PUCO to decide new area code distribution
MARIETTA – A new area code is coming to the region, and the Public Utilities Commission of Ohio wants residents to help make the call on how it happens.
The PUCO has been notified by the North American Numbering Plan Administrator, the federal agency that oversees distribution of telephone numbers, that the 740 area code is expected to run out of available numbers by the first half of 2015. That means a new area code is needed, and the PUCO must decide which of two methods to use.
The first is a geographic split: the southeastern and central Ohio territory covered by the 740 area code would be divided, with one segment keeping that code while the other would have a yet-to-be-determined area code affixed to its existing seven-digit numbers. That’s how it was done when the 740 area code was added and split from the 614 area code in 1998.
The second option is called an overlay and was the approach used when West Virginia was projected to run out of 304 numbers five years ago. Existing numbers would keep the 740 area code, and new lines would be assigned the new code. That also means people would have to dial the area code with all local calls.
Charlotte Keim, president of the Marietta Area Chamber of Commerce, said her first instinct was to avoid 10-digit dialing.
“That is cumbersome and time-consuming for those of us who still have a phone on our desk and dial it,” she said.
But when Keim thought about the effects of having to add a new area code on businesses that have already printed stationary, signs and more bearing their current number, she reconsidered.
“Boy, that’s going to be a lot of printing costs,” she said. “We don’t print that much, but when we do, we usually print two or three years’ worth.”
Jack Haessly, president of Haessly Hardwood Lumber in Lower Newport, said he thinks assigning the new area code to new numbers is fair.
Changing the area code “would cause a lot of commotion in our network of people,” said Haessly, whose business works with companies around the country and the world.
The overlay method is the preference of a number of local residents as well.
“I don’t think that it would bother people to dial a few extra digits,” said Marietta resident Anna Rehl, 67, of Marietta, noting the most frequently dialed numbers are already programmed into most people’s cell phones anyway.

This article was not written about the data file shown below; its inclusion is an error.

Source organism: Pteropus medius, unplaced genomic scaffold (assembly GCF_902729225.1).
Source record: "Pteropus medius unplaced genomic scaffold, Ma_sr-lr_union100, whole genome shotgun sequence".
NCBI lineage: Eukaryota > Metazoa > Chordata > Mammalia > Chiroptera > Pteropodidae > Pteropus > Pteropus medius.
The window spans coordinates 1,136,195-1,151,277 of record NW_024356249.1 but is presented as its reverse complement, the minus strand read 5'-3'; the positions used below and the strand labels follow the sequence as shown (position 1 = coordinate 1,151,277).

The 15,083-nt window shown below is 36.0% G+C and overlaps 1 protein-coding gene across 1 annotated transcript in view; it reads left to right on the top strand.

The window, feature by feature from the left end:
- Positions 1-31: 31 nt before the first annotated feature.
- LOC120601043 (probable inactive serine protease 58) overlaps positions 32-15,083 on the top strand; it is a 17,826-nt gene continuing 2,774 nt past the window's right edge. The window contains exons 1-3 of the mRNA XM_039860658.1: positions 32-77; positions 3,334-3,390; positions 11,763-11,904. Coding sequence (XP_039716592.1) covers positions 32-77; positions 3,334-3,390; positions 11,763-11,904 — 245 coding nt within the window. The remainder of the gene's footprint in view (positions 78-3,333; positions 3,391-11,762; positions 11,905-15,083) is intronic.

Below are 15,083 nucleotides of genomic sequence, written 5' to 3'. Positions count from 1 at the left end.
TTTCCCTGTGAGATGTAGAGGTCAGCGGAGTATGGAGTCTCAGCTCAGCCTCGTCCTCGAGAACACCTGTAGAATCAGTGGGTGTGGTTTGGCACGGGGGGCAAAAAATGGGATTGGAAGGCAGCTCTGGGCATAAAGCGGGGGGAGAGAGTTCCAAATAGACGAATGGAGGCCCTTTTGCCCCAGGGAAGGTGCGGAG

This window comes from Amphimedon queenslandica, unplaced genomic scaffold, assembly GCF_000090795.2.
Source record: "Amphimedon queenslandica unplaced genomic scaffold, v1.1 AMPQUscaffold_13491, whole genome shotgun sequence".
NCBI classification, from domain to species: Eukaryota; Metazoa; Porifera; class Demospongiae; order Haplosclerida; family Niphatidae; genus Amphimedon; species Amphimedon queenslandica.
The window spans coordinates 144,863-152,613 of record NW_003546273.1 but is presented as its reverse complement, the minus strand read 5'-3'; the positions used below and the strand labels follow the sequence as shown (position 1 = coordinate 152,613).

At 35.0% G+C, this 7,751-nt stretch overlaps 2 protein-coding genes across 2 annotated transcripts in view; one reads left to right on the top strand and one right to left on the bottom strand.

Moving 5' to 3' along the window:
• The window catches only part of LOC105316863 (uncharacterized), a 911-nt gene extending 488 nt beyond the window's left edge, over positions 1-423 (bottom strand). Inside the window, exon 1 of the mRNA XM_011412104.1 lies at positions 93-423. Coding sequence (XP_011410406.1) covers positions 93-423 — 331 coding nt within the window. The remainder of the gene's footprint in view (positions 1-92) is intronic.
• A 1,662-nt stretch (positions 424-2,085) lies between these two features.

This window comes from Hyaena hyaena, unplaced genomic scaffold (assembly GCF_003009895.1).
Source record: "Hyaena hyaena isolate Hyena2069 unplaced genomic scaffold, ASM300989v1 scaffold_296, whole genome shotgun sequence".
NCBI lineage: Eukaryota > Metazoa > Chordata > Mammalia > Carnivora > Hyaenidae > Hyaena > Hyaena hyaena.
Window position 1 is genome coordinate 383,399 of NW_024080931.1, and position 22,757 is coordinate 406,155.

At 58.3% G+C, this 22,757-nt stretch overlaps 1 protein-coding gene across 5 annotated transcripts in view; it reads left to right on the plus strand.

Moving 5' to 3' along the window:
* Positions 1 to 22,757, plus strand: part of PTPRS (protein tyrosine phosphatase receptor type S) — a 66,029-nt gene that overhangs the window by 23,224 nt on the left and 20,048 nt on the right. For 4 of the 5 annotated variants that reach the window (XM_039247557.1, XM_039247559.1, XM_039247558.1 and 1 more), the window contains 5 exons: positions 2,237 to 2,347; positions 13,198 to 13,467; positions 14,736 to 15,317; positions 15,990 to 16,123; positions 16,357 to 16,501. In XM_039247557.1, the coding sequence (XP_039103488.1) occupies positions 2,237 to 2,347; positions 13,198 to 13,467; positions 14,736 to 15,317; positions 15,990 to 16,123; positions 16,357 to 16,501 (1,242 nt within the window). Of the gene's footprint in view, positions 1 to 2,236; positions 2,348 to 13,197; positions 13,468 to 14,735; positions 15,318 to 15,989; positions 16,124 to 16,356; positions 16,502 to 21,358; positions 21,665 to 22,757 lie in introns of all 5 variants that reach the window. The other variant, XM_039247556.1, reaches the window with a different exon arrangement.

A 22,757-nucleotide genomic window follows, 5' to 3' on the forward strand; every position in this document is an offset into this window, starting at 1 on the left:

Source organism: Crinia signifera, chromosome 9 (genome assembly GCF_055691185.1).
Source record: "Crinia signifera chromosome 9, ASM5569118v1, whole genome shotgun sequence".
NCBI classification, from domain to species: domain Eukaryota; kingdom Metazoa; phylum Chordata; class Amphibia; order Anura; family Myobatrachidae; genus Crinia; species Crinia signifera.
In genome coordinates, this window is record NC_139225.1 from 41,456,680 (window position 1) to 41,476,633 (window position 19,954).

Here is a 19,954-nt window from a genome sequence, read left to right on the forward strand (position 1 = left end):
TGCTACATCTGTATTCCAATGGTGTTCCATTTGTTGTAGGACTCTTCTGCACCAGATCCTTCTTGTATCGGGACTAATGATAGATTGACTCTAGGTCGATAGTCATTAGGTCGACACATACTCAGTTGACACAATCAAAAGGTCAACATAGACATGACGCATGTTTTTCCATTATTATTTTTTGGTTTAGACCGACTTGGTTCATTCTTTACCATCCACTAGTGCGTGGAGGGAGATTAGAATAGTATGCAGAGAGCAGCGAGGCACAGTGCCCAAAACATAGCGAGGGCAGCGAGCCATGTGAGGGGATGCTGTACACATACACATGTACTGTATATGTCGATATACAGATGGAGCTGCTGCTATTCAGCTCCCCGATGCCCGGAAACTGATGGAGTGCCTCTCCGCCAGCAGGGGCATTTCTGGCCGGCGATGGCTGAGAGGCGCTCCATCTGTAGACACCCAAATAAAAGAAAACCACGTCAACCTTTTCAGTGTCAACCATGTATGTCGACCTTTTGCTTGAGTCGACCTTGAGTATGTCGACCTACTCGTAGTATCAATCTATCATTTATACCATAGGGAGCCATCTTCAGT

Marietta resident Kenny Ammell, 29, said the overlay method seems easier, because most people wouldn’t have to make any changes.
“Most of my family … has got 740 numbers,” he said. “It would make me mad if I had to keep changing them.”
Public comments posted on the PUCO website Thursday were running 149-81 in favor of the overlay. Those who preferred the split said having more than one area code in the same geographic region could be confusing.
“With a lot of the elderly, it would be hard for them to remember and might not be able to get ahold of a family member in an emergency,” read a comment submitted by a McConnelsville resident. “I remember when my grandparents were alive it was hard for them to remember the area codes for all family members.”
Other residents didn’t seem to mind either method.
“We had split ours three different times” while living in Mississippi, said New Matamoras resident Elizabeth Langsdorf, 52. “So either way it goes, I don’t care.”
The PUCO is accepting public comments on the matter through Nov. 27. They can be submitted via an online survey at www.puco.ohio.gov, called in to the agency at 1-866-686-PUCO (7826) or mailed to the PUCO at 180 East Broad St., Columbus, OH 43215.
The decision won’t be based solely on which option proves most popular, but the agency does want to hear from the people who will be affected, said PUCO spokesman Jason Gilham.
It takes about 13 months to implement a new area code, Gilham said, so a decision will have to be made soon.
“I would imagine something in the next couple months,” he said.
It’s not just residential and business phone lines eating up the 740 numbers. According to information on the PUCO website, technology like pay-at-the-pump gas stations and ATMs also require phone numbers.